Like most of the events that impact us in our young lives, listening to the experience second hand is never enough, one has to experience the “light” first hand and that is what I was about to do towards the end of The Born in The USA tour in 1985. Four of my classmates from Cal Poly Pomona were planning on attending one of the sold-out Springsteen shows in September of 1985 at the Los Angeles Memorial Coliseum and my curiosity started to peak. I needed to find out what this was all about so I took the plunge of 20 dollars for the sole spare ticket that they had. We arrived early in the afternoon on the day of the show and went through the motions of tailgating and decadence in the parking like most concert goers did in that era. When the show finally began we were comfortably nestled among 100,000 worshipers at The Los Angeles Coliseum on the perfect night of September 29, 1985. The band was relentless and beautiful in their showmanship. Bruce’s stage presence was exactly as described to me during all those years of “non-believing” but there was something special up on stage besides the famous New Jersey band leader that caught my attention, a big beautiful saxophone player name Clarence “Big Man” Clemons. The saxophone solos on Born To Run, Jungle Land, The Promised Land, Rosalita and Tenth Avenue Freeze Out were like something that I had never before experienced in my life. The rockabilly band The Blasters had a Saxophone player, but with all due respect that was like a small candle compared to the Olympic Torch that Clarence was blowing. I have no words to describe it at the moment of this writing but lets just say that I was immediately “converted” to the Rock N’ Roll Church of Bruce, Clarence Clemons and the rest of the East Street Band. I went home later that evening completely different than the person who had left earlier that day. Shortly after my conversion, I discovered the 1980 double LP, The River which continues to see constant rotation on my turntable as well as the rest of the East Street Band's catalog which I had largely neglected up until that incredible night at the Coliseum. By the end of the decade, Bruce put The East Street Band on hold while he ventured into a solo career and a Hollywood marriage to Julianne Phillips. Clarence went on to a successful solo career and became a highly sought after element by other musicians including Ringo Starr, Aretha Franklin and Jackson Browne. For ten years, the millions of worshipers waited and waited in the pews of the Cathedral and finally The East Street Band was reassembled in 1999. Hallelujah !!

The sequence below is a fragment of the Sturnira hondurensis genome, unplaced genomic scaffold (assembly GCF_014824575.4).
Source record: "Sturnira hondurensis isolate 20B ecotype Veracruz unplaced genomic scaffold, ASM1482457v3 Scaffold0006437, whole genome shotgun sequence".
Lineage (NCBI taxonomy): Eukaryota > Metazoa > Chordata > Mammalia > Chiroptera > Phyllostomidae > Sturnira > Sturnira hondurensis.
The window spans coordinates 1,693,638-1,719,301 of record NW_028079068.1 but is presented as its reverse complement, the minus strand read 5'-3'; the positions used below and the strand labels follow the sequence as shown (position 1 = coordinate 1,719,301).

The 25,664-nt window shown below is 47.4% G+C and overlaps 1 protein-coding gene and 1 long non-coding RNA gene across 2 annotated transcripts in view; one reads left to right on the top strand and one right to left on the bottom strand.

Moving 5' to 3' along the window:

I had the good fortune to be able to see the reunited East Street Band in almost every Southern California venue over the years including the inaugural event at the Staples Center in 1999 as well as Dodger Stadium, The Honda Center, and those wonderful shows at the Los Angeles Sports Arena in 2007 and 2009. Over the course of those years, Clarence was hobbled with hip replacement surgery and needed a cane and a big stool to support his massive frame on stage, but the Big Man always gave it everything he had on the stage and every show was simply “Magic”. His big beautiful baritone voice was the cornerstone in the song “Out in The Streets” where every member of the band would step up to the microphone and belt out “Meet me Out in the Streets, baaaaaby”. Clarence Clemons passed away today at the age of 69. You are irreplaceable Big Man and I will never forget you. You are forever in the soundtrack of my life. Rest in Peace.